US 7648539 B2
The present invention is a hybrid diesel fuel and method of manufacture. The fuel composes a petroleum diesel fuel mixed into a biosynthetic waste or virgin oil and further containing a stabilizer. The hybrid fuel consists essentially of about 10% to 50% of Diesel Number 1, Diesel Number 2, or Farm Diesel petroleum fuels, and up to 90% filtered and polished biosynthetic oil, measured by volume. The biosynthetic oil can contain all levels of common commercial vegetable and animal fats in any ratio. The hybrid fuel also contains up to about 0.17% stabilizer, which further contains cetane boosters, cleaning agents to remove deposits from the fuel system, a lubricant, demulsifiers, and anti-gelling agents. The invention functions as biocide to inhibit bacterial growth. The invention is substantially equivalent to Diesel Number 2 in terms of power and engine speed, but is cleaner burning and considerably less costly.
1. A fuel composition for diesel engines comprising: at least one petrochemical fuel; at least one biosynthetic oil; and at least one stabilizer mixture, wherein the stabilizer mixture comprises by volume: 1-acetoxyethylene, about 6% to 8%; Heavy Aromatic Solvent Naphtha, about 10% to 14%; 5-pentenylsuccinimide, about 1% to 2%; ethylbenzene, about 3% to 6%; 2-ethyl hexylnitrate about 29% to 31%; 1,2,4-trimethylbenzene about 2% to 4%; 1-(methylethyl)benzene about 0.1%; Xylene about 20% to 23%; 2-butoxyethanol about 6% to 8%; 2-ethylhexanol about 0.1%; 1-hydroxy-3,6-dioxaoctane about 0.4%; Tall Oil Fatty Acid (TOFA) about 1.0%; and, Light Solvent Naptha, about 10% to 14%.
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This application claims the benefit of U.S. Provisional Patent Application Ser. No. 60/739,673, filed Nov. 25, 2005. U.S. Non Provisional Filing date Nov. 21, 2006.
The present invention generally relates to the field of engine fuels. More specifically, the present invention relates to a composition of blended engine fuel made from petroleum diesel fuel in minor part combined with waste vegetable or animal oils in major part, and further modified with an admixture of stabilizing chemical agents. The resultant hybrid fuel is particularly suitable for applications powered by diesel engines, but is additionally useful for other fueling and heating applications. The invention is further suitable as an internal mechanical lubricant. The present invention also pertains to the obligatory method for producing this hybrid fuel.
Because of dwindling supplies of mineral hydrocarbon fuels, urgent social and economic needs exist for alternative fuels derived from renewable sources. “Natural”, biosynthetic oils, typically those obtained from plant seeds or from other vegetable components or vegetable waste materials, represent a practical solution to the fuel supply problem. These “natural” fuels, except for processing and shipping expenditures, do not impact the availability of petrochemical fossil fuels.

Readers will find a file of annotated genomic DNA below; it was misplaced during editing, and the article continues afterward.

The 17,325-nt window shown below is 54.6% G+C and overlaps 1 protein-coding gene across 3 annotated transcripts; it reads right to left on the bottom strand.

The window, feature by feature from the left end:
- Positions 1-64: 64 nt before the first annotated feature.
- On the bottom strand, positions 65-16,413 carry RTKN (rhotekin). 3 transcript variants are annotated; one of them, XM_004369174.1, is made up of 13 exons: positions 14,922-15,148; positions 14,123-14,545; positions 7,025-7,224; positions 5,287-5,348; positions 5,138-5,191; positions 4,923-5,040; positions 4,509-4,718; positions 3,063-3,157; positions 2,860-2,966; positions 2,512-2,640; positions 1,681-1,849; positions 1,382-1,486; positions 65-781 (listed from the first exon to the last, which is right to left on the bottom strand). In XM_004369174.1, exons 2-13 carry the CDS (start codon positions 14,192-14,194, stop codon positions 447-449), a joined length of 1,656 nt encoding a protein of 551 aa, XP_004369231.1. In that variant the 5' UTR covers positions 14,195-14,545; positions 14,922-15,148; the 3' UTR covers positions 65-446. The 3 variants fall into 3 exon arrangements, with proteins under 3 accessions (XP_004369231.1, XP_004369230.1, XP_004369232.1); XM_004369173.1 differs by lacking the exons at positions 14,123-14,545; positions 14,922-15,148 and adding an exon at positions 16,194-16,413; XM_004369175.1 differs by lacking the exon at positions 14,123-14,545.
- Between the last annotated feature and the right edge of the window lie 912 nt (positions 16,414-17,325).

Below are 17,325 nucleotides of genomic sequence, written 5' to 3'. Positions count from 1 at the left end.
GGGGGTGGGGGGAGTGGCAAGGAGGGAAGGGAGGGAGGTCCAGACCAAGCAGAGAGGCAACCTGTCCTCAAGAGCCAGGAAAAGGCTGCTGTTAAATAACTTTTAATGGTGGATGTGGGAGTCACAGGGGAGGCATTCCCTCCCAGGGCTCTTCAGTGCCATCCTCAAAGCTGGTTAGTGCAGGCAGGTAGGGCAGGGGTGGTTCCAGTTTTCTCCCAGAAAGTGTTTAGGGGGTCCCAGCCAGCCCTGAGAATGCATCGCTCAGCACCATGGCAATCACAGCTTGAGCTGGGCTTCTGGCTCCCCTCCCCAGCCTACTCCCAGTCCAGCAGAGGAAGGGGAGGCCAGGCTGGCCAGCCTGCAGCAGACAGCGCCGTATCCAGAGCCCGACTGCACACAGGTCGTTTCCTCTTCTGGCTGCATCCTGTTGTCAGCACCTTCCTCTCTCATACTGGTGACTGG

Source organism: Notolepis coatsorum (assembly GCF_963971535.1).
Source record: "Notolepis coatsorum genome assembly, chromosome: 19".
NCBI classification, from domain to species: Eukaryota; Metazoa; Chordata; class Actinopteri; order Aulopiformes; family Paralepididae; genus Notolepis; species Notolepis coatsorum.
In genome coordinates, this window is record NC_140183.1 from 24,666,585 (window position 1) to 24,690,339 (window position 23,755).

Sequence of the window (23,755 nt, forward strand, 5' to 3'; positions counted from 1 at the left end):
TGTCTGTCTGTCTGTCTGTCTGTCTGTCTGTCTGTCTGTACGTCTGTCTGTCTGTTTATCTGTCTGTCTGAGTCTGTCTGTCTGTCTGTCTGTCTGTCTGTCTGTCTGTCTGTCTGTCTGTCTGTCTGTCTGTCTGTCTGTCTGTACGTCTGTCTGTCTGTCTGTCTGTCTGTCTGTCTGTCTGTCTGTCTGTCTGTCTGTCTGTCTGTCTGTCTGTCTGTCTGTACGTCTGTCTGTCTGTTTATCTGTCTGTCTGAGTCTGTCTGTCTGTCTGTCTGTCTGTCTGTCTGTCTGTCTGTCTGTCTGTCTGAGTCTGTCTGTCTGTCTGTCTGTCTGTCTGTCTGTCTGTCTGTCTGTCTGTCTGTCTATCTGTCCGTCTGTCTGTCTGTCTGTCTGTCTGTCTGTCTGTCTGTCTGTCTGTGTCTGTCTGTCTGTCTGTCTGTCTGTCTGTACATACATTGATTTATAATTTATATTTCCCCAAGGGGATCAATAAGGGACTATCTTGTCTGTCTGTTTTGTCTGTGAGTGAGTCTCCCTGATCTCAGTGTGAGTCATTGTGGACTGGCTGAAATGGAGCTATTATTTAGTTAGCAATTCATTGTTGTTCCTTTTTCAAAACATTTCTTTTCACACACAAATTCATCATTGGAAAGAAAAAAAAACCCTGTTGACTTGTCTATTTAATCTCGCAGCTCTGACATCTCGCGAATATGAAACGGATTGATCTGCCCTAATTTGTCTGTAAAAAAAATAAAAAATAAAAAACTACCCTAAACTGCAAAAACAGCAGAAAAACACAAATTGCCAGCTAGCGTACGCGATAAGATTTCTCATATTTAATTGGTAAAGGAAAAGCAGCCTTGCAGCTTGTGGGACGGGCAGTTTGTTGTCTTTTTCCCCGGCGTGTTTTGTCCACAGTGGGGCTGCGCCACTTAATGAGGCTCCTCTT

Furthermore, with concerns of global warming, vegetable oil fuels are themselves “carbon-neutral” and upon combustion do not substantially increase the concentration of a green house gas or carbon dioxide, in the atmosphere. Vegetable oils are ultimately produced photosynthetically, utilizing atmospheric carbon dioxide as a carbon source. Hence, combustion of these oils essentially recycles carbon into the environment and does not increase the overall carbon burden. For practical purposes, it is critical, of course, that vegetable oil fuels are renewable, in contrast to petroleum fuels, which are in limited geological supply.
Waste vegetable oil (WVO) is an energy-rich resource obtained in large quantities as a byproduct from the food preparation industry, which employs vegetable oils as frying agents. One such common WVO is known, for instance, as “yellow grease”, YG, because of the color it develops upon use as a fry medium. Other spent frying oils or fats, such as beef tallow, derived from beef fat, and lard, derived from pork fat, are also potential fuels because of their high energy content. WVO, YG, lard, and spent tallow require recycling or further utilization to prevent build-up and environmental contamination. An increasingly attractive, economical usage for these waste products is as a fuel feedstock.
Biodiesel, already in active commerce, is one example of an alternative fuel utilizing vegetable oils, including WVO as a feedstock. Biodiesel is a renewable fuel produced by the transesterification of vegetable oils with a basic catalyst to produce combustible methyl and ethyl fatty acid esters. These esters are then separated from the reaction mixture to provide clean, energy-rich diesel fuel materials.
Typically, biodiesel fuels are blended with petroleum-based diesel fuels, such as Diesel Number 1 or Diesel Number 2, to produce hybrid fuels with acceptable performance and storage qualities (generic quality standards for diesel fuels are set by the American Society for Testing and Materials, ASTM; for diesel fuels that standard is ASTM 975). For example B20 is a hybrid biodiesel diesel fuel produced by blending 20% biodiesel with 80% petrochemical diesel by volume. Analogously, B50 biodiesel contains 50% biodiesel by volume.
B20 is a highly desirable diesel fuel, recently becoming more available commercially, with good cetane rating and other favorable characteristics. B20 contains less sulfur than Diesel Number 2, because the biofuel component is essentially sulfur free, and therefore B20 and other biodiesel hybrid mixtures burn more cleanly then Diesel Number 2 itself. B20 meets ASTM standard 6751, established specifically for biodiesel fuel quality and performance.